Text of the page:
Friday, July 4, 2014

Dr. X-Love or: How I Learned to Stop Worrying and Love the Xbox 360 E

When I think of an Xbox 360, I think of this:

No Kinect. No Netflix. When you check your friend list, people are playing Halo 3 and they aren't just watching Netflix. They want to actually play games. You'll constantly get requests to play a different game than you're actually playing, and for the most part, you'll actually stop and change games to play with the person.

I've played video games for as long as I can remember, starting out with an Atari 2600 clone, the Sears Video Arcade II.

The Video Arcade II was actually made by Atari. It was sold as the Atari 2700 in Japan, and rebranded by Sears to be sold in the US. Then I moved on to a Sega Genesis, a Nintendo 64, and a Gamecube. When I got an original Xbox from a friend, that was when games really started to click with me for some reason. When the Xbox 360 was announced, I could not wait. Everything about it was better than the Xbox in all the right ways. I didn't get one at launch, and not too many people did. Supplies were scarce. Strangely, I started dating a girl on the day it launched. I don't know if that was coincidence or not. I ended up getting one for Christmas in 2006, and it was probably a perfect time for it since the 360 was at its peak for the next few years. I had my appendix taken out a day or two before Christmas so my response was muted, but I was ecstatic. It probably would've been lamer than the Nintendo 64 kid video since I was 16, but thankfully I was in pain and on drugs. I nodded approval and leaned back on the couch.

Since a 360 was a pricey acquisition ($400 for the premium package), I didn't get any games. So, I played some Hexic HD and Scarface (which is a fantastic game) on the Xbox emulator. The next day I gathered up some money and bought Gears of War, which ended up not being a favorite of mine.

2007 ended up being an incredible year of gaming. Mass Effect, Halo 3, Crackdown, Bioshock, Rock Band, Ghost Recon: Advanced Warfighter II, Project Gotham Racing 4, Forza 2, holy shit. Six of those were Xbox 360 exclusives at the time. Now we're lucky if we get two 360 exclusives a year.

I read Ayn Rand because of you.

Special mention goes to Crackdown. Everyone bought it for the Halo 3 beta; everyone ended up playing Crackdown more. I played enough with a friend of mine that we leveled up enough to get to the top of the agency tower. The game has a special lighting renderer that it uses only at the top of the tower, so it was a bit more impressive than just "well, we did it." We stood at the top for a while, then he slowly turned towards me and kicked me off the side. Probably one of the funniest online gaming moments I've ever had. It still gets brought up sometimes if we're talking about working at that shitty pizza place we worked at.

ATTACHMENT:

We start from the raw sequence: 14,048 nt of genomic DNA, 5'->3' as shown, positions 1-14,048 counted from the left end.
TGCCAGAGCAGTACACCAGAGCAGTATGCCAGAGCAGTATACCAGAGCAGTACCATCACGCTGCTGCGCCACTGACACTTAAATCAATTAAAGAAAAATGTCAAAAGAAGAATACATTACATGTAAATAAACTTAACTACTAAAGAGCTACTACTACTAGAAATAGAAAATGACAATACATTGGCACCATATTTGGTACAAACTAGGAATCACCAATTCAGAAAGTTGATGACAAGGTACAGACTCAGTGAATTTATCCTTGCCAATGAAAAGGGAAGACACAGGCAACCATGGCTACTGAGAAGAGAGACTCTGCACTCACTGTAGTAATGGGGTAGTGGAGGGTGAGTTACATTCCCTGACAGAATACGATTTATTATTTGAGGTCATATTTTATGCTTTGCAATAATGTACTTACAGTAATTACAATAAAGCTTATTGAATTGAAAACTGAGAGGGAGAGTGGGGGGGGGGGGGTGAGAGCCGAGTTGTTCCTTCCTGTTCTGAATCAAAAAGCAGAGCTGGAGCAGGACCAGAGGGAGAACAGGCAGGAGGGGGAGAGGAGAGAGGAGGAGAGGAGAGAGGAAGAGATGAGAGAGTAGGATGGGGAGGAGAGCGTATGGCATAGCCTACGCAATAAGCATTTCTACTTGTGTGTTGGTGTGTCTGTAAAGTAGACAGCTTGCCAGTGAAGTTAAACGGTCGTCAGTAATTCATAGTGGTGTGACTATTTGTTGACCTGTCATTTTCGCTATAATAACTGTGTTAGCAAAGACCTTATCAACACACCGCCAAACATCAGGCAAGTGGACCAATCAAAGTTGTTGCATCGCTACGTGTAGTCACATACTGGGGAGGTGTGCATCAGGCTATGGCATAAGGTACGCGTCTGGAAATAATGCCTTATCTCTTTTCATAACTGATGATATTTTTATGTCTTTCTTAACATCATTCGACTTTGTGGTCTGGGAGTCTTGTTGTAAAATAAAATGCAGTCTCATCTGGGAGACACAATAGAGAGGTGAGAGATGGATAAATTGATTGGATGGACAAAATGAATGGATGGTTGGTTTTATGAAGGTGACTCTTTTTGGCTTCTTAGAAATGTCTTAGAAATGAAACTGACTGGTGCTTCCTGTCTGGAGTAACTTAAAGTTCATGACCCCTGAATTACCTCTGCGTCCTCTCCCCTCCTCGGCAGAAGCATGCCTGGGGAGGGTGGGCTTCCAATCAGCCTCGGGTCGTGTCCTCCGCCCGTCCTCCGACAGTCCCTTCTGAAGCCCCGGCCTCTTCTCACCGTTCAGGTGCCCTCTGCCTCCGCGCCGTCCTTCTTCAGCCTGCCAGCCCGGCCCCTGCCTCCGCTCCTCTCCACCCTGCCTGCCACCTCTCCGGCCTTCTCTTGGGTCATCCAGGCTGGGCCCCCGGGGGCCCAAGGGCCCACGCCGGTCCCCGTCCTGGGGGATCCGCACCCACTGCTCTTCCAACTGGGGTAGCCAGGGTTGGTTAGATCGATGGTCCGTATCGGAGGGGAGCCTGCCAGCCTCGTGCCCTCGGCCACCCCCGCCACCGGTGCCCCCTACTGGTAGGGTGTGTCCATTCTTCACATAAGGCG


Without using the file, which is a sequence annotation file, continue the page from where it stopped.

I didn't really have a natural way to work this in.

2008 was stacked with games as well; Devil May Cry 4, Grand Theft Auto IV, Banjo-Kazooie: Nuts 'n Bolts, Mirror's Edge, Fable II, Fallout III, Gears of War 2, The Last Remnant, Silent Hill: Homecoming, Too Human (it didn't suck). I don't want to recap every year here, so I'll just say that my 360 came along with me to college, and there was a lot of drinking and a lot of Halo 3. After 2008 the exclusives started to dry up a bit and lose variety, and it was sort of a slow decline from there.

Aside from nostalgic reasons, let's talk about why I'm so stuck on that beastly, loud old white 360. Besides just being how I see an Xbox 360 since that was my original experience with it, it's actually a well designed piece of hardware (crippling heating issues aside). It was the first Microsoft product that had a real unity of hardware and software.

Take a look at the original dashboard (I MISS YOU). Note the curves to the blades and the area that shows what disc is in the drive. Now take a look at this crappy 3D render of the console that was the best example I could find:

While the curve of the blades are more extreme, it's clearly meant to recall the physical form of the device with its inward curve. The indicator for what disc is in the console on the dashboard also mimics the physical disc drive, making the purpose of the button in the software immediately obvious. I'm not saying this is absolutely fantastic design of the console or the blades UI, but it is highly functional and the software is an extension of the hardware.

Microsoft is Microsoft though, and blades wasn't enough. The Wii was outselling the PlayStation 3 and Xbox 360, so just as Microsoft matched Apple's philosophy of combining hardware and software, they decided to match Nintendo's philosophy of "hey, let's make little digital people." So came the New Xbox Experience.

It sucked.

You can tell just by looking that this is less functional. Avatars were everywhere, I guess Microsoft was banking on those helping to sell more 360s. What the fuck is going on here?

So... we go up and down to move to different categories... then left and right for different subcategories within categories? What the fuck. You can't even see all of the main categories because they aren't on the screen. You can see they start to fade out at the top. This was truly horrible and one of the worst interfaces I have ever seen. It was on my Xbox for years and I never figured out how to navigate it. Every time I wanted to do something other than play a disc I was flipping through pages like a moron. Let's look at blades again..

Want to buy stuff? Go to marketplace. Xbox Live shit? Go to Xbox Live. Games? Go to games. There's five blades, and everything is neatly contained. You can see on the NXE picture there's three different marketplaces. This is excessive.

The 360 returned to being usable with the don't-call-it-that-anymore Metro interface.

This... makes sense. It's got a lot of ads, but it makes sense. I'm okay with it. Stop fucking with it, Microsoft.